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Randy Jay Burrell,
Claire van der Boom
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When I watched the trailer for Low life I got the impression that I am about to watch an subversive contemporary french film. But when I am writing these words, an hour after I left the theater I feel like I was cheated and misguided. It is like someone seduced me because they knew what I was looking for but eventually these were nothing but two hours of bad cinema.
I don't want to discuss much about the plot, but do like to discuss the way it was told.
The premise of the film tells the stories of bunch of young activist who dedicate their lives to protect illegal immigrants in France while they all live in a squat located in the city of Lyon. One of the main story lines follows after the love story of Carmen and Hussain who has no legal staying visa.
Immigrations is a burning issue in Europe and especially in France, where every 8th person is an immigrant. But when it comes to independent cinema it is just one of these themes that you can exploit in order to be accepted to big film festival as much as the Israeli-Palestinian conflict or hunger in Africa. The movie discusses heavily about the immigration reality in todays France but instead of trying to create a dialog with the audience and send them home with some thinking material, it lectures them. The creators even twist the truth here and there in order to justify the phrase "we live in a reality that acts like we are the Vishy regime" as it had been said by one of the characters. It is a soft and cowardly way to say that the French government treats it's immigrants is similar to the way that the Nazi's treated the Jews. To support this argument there are many visual and textual references during the movie such as presenting the police as the gestapo and the police camera coverage on the streets as a self-fulfilling prophecy of 1984. The most developed character in the film is Hussain, an Afghan refugee poet who has to struggle everyday between his will to experience and enjoy life to the very basic need of existence which is survival by forcing him to hide from the authorities what later becomes a solitary. Unfortunately due the directors choice to tell multiple story lines that never really cross each others way, we never get to feel and experience with the character what is a so- called modern version of Anna Frank.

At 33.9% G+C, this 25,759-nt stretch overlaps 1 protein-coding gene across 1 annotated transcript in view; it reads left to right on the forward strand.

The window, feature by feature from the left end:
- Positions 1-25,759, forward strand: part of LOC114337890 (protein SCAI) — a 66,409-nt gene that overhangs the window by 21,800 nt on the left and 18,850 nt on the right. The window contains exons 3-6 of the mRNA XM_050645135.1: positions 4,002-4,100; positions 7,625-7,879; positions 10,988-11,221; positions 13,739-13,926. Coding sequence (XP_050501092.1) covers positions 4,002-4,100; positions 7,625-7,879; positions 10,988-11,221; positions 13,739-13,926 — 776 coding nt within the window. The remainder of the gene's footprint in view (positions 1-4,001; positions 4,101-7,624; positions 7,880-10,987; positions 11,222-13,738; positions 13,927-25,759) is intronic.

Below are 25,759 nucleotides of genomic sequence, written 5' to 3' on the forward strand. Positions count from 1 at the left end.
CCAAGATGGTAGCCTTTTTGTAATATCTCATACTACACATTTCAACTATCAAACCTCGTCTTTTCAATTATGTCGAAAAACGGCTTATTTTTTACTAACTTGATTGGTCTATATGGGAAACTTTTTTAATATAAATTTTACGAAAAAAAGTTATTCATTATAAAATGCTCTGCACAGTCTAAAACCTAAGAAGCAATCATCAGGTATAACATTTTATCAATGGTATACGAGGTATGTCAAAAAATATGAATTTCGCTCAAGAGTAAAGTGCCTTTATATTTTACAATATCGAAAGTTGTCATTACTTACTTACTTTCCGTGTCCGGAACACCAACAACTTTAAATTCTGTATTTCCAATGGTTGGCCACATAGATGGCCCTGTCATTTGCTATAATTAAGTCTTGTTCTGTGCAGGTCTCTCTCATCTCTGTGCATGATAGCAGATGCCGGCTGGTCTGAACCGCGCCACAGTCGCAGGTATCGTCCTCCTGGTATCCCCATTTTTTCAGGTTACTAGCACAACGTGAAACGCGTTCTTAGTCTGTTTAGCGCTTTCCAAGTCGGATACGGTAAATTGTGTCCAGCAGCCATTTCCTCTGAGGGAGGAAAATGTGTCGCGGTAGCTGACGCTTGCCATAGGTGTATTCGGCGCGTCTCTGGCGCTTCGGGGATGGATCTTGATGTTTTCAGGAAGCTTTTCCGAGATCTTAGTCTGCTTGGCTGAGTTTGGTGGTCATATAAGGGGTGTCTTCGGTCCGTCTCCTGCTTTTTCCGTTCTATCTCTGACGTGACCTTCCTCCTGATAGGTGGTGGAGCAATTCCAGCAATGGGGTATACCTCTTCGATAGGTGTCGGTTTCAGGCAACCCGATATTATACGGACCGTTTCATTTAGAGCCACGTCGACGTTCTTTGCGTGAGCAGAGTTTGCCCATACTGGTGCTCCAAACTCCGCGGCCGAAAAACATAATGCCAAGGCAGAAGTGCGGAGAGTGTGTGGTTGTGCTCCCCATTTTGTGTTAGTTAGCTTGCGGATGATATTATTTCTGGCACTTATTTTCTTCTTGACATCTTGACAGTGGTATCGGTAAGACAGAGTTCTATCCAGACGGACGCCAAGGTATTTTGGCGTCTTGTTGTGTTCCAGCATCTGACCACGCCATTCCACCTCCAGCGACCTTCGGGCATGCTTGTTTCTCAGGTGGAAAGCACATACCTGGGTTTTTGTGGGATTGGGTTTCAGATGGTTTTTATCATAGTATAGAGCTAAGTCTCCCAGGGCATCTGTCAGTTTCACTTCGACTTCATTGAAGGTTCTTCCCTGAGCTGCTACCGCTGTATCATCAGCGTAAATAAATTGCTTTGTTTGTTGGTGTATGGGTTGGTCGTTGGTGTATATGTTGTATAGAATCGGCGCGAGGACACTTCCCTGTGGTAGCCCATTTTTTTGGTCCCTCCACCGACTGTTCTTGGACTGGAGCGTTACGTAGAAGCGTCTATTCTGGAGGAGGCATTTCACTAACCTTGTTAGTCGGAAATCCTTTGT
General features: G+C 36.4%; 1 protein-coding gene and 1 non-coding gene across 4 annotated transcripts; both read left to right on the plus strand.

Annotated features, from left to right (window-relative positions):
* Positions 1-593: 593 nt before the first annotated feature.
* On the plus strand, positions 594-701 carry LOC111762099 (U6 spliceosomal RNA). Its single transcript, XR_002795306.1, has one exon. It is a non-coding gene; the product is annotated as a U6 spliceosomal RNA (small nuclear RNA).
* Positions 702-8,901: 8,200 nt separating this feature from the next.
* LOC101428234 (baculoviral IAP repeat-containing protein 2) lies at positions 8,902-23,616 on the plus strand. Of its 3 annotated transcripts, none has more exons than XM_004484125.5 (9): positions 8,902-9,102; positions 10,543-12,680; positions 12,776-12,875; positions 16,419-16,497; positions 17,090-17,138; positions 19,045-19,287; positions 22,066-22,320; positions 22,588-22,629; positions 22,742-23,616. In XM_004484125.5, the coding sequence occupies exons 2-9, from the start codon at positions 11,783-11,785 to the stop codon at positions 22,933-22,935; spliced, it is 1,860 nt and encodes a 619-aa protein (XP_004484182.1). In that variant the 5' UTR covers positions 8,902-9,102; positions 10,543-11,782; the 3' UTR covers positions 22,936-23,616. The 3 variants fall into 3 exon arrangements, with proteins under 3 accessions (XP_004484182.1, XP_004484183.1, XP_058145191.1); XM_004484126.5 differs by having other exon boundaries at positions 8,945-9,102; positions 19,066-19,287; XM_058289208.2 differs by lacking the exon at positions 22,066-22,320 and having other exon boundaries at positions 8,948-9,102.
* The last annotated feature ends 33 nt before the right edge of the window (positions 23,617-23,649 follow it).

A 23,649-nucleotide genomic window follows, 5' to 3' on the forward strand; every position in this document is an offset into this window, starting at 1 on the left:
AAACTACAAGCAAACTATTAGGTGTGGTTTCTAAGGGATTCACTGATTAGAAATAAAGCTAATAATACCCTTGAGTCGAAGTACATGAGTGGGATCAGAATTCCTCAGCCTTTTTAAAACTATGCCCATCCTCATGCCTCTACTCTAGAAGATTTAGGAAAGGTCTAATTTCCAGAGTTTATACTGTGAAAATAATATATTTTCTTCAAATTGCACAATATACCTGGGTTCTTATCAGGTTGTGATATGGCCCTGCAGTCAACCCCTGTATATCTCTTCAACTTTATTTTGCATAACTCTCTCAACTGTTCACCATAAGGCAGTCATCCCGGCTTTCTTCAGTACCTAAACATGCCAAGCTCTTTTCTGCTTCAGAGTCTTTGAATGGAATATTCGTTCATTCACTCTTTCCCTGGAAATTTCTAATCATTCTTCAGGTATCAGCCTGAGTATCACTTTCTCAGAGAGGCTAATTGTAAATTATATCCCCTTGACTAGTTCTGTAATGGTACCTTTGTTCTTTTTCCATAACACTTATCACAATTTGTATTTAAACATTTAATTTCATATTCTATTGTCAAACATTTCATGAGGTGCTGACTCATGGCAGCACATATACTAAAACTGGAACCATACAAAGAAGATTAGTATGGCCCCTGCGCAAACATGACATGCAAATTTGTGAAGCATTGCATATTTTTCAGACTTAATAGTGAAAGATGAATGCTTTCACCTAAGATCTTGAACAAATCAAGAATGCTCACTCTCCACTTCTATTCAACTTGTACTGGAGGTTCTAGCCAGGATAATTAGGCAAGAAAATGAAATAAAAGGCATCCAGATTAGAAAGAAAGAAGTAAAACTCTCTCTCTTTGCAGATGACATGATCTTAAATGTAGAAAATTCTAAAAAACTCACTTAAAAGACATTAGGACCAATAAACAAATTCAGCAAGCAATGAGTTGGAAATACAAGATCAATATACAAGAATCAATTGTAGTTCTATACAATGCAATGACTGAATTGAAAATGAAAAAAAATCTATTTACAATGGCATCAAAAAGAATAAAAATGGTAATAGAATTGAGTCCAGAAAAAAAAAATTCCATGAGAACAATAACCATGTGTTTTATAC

The director's intentions was to create a non compromised realistic film. In order to do so he uses method that 15 years ago could have been considered dogmatic: Hand-held camera or street view camera, rough cuts, natural light, Hyper realistic sound (apart from some very few scenes with music), the characters consciously looking directly to the camera while a meaningful texts are being heard on the background. All these artistic choices were suppose to hit the spectator in the stomach and open his mind to the "real other truth", But it doesn't work. This "shtiks" are nothing but a sand that is being thrown to the spectators eyes in order to blind them from the lack and shallowness of the story. Maybe the director should have gave up the need to have a plot and than it could have been a better film. But instead there are couple of plots that are not fully explored. In some point you find yourself putting the pieces together while asking yourself will this lack of coherency and overloaded texts will get any better? The director had all the components to create something different and strong - the subject - immigration in France, artistic freedom, very motivated cast but judging by the result he wasn't able to put all these elements into a shocking or moving film. I sense that the directors aimed to high, I guess that he wanted to achieve to many goals and it leads to disorganization that might feel cool on the set but doesn't pass the screen test. As a result the acting suffered as well. While it seems that the actors worked hard to develop their characters by creating multi emotional layers, it still feels like you watch an acting class more than a film. I don't blame the actors at all, I blame the script writers for writing long pretentious pseudo intellectual monologues and dialogs and the director (who was one of the writers) for his inability to actually direct his actors and use their abilities. Most memorable was that very annoying emo kid, instead of letting him whine about his difficult life he should have gone to a homeless shelter or to the Holocaust memorial museum or at least someone could have slapped him so he will realize that his life are far from being dark, sad and horrible.
The movie demonstrates unexplained and undeveloped relationships and story lines, comes with a strong message by stating that the life and condition in France for immigrants are unbearable. But it draws a reality where you either support this message and you are a good liberal person or you either one of the french gestapo and you probably will vote for Marine Le Pen. But as it already known the reality is much more complicated than what is being demonstrated in this film. It doesn't do justice with nobody not even with the immigrants. in in the end of the day it is an arrogant self righteous caricature of of unfortunate reality.
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